Nanoemulsion-Based Therapies: Antimicrobial, Anti-inflammatory and Drug Delivery Properties

09 September 2019 15:55 - 16:30

Nanoemulsions (NE) are oil-in-water emulsions containing high energy nanometer-sized droplets stabilized by surfactants, and specifically designed for topical and mucosal targeted delivery. Due to their size (less than 500nm) and surface-active properties they to traverse the skin via pores, hair follicles, and mucosal membranes, but are excluded from entering the tight junctions of the epithelium. As a result, they can be highly bioavailable in the tissues, without causing disruption of the normal epithelial matrix.

Nanoemulsions can delivery agents across the nasal mucosa for the desired clinical (therapeutic) effect. We have testing these formulation in high-throughput screens and found NE induced immunogenicity and antigen delivery are facilitated through initial contact interactions between the NE droplet and mucosal surfaces, which promote prolonged residence of the vaccine at the site of application, and thus cellular uptake.  We have incorporated small molecule, peptides/proteins and large macromolecules in optimized nanoemulsion formulation for transmucosal delivery. Nanoemulsions can delivery agents across the nasal mucosa for therapeutic effects.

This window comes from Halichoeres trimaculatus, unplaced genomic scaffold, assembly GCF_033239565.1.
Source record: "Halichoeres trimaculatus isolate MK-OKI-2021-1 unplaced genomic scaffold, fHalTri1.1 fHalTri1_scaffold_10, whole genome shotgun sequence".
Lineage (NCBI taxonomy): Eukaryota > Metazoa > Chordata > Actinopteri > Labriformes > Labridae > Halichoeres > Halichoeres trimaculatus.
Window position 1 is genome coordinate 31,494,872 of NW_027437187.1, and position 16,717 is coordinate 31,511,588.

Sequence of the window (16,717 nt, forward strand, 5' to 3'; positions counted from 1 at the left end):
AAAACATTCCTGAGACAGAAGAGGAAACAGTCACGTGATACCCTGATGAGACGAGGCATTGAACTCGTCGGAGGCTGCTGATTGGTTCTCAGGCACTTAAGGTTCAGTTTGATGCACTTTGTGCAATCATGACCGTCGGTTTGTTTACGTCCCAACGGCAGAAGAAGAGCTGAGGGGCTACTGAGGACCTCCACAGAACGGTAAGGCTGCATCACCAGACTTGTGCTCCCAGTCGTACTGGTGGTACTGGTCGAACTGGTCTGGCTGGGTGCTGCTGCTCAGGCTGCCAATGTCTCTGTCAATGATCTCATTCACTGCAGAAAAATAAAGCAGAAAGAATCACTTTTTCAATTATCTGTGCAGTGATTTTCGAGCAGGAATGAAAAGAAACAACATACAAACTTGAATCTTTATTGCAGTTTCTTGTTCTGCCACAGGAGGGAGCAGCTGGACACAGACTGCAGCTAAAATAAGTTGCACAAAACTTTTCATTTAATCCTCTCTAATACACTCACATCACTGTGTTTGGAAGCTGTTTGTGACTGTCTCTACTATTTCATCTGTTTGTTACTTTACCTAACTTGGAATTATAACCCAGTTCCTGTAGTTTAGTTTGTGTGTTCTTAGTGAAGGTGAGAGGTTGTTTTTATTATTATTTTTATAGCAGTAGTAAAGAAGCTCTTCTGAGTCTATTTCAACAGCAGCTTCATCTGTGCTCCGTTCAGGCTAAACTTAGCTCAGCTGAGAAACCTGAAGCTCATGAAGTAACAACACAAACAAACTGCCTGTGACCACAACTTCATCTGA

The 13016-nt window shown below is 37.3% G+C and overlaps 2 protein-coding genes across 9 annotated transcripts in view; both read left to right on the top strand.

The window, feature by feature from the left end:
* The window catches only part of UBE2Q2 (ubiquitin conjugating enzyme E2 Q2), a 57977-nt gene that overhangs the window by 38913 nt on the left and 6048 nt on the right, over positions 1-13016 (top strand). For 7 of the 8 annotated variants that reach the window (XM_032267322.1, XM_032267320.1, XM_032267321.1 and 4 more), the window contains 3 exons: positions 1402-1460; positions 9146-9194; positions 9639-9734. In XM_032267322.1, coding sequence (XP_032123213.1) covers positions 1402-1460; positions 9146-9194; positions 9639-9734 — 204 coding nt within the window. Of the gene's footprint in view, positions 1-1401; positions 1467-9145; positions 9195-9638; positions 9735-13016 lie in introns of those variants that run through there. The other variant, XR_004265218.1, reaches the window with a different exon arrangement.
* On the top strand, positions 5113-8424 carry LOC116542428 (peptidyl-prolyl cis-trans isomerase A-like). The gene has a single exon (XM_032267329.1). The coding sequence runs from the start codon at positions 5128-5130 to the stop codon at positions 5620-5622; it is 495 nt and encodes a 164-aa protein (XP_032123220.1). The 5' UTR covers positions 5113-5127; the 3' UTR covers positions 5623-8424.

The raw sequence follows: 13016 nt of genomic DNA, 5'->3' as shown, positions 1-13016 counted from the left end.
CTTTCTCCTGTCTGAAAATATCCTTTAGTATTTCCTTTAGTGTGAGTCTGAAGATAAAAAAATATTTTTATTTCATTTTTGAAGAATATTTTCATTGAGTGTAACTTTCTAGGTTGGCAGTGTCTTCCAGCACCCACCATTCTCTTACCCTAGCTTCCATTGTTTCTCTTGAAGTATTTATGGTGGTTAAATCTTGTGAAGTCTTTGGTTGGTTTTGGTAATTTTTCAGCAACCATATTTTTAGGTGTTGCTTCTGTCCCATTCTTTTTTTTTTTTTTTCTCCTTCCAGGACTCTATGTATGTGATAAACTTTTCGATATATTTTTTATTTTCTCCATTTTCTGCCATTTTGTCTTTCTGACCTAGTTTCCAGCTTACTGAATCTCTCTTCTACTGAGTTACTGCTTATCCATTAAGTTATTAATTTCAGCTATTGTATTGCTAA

Nanoemulsions delivered topically are inherently antimicrobial and lyse pathogens upon contact, thereby overcoming existing resistance mechanisms.  Other anti-microbial, anti-fungal and anti-viral agents can be entrapped inside the nanoemulsion and enhanced drug delivery of these agents. Studies of a novel nanoemulsion formulated with other agents demonstrates significantly higher levels are achieved as compared to commercially available products.  Recently discovered, a topical nanoemulsion therapy acting as a topical antimicrobial was found to halt burn wound progression in a swine burn wound model.  The nanoemulsion reduced the bacterial growth in the burn wound to minimal levels compared to saline and silver sulfadiazine and significantly reduced levels of dermal inflammatory cytokines. By reducing excess influx of neutrophils into the burn wound and modulating the pro-inflammatory response, the nanoemulsion formulations attenuated burn wound progression in the early post-injury phase and prevented conversion of burn wounds from partial thickness to full thickness. This discovery, if demonstrated in man, would lessen the need for skin grafting, speed recovery, result in fewer infectious complications, and improve the outcomes by preventing the conversion to full thickness wounds.  Among its many uses nanoemulsion therapy is a potential new breakthrough treatment for preventing burn wound progression.

Susan M. Ciotti, Director of Formulation Development, Ann Arbor MI, Adjunct Professor, Pharmaceutical Sciences, University of Michigan, Ann Arbor MI, BlueWillow Biologics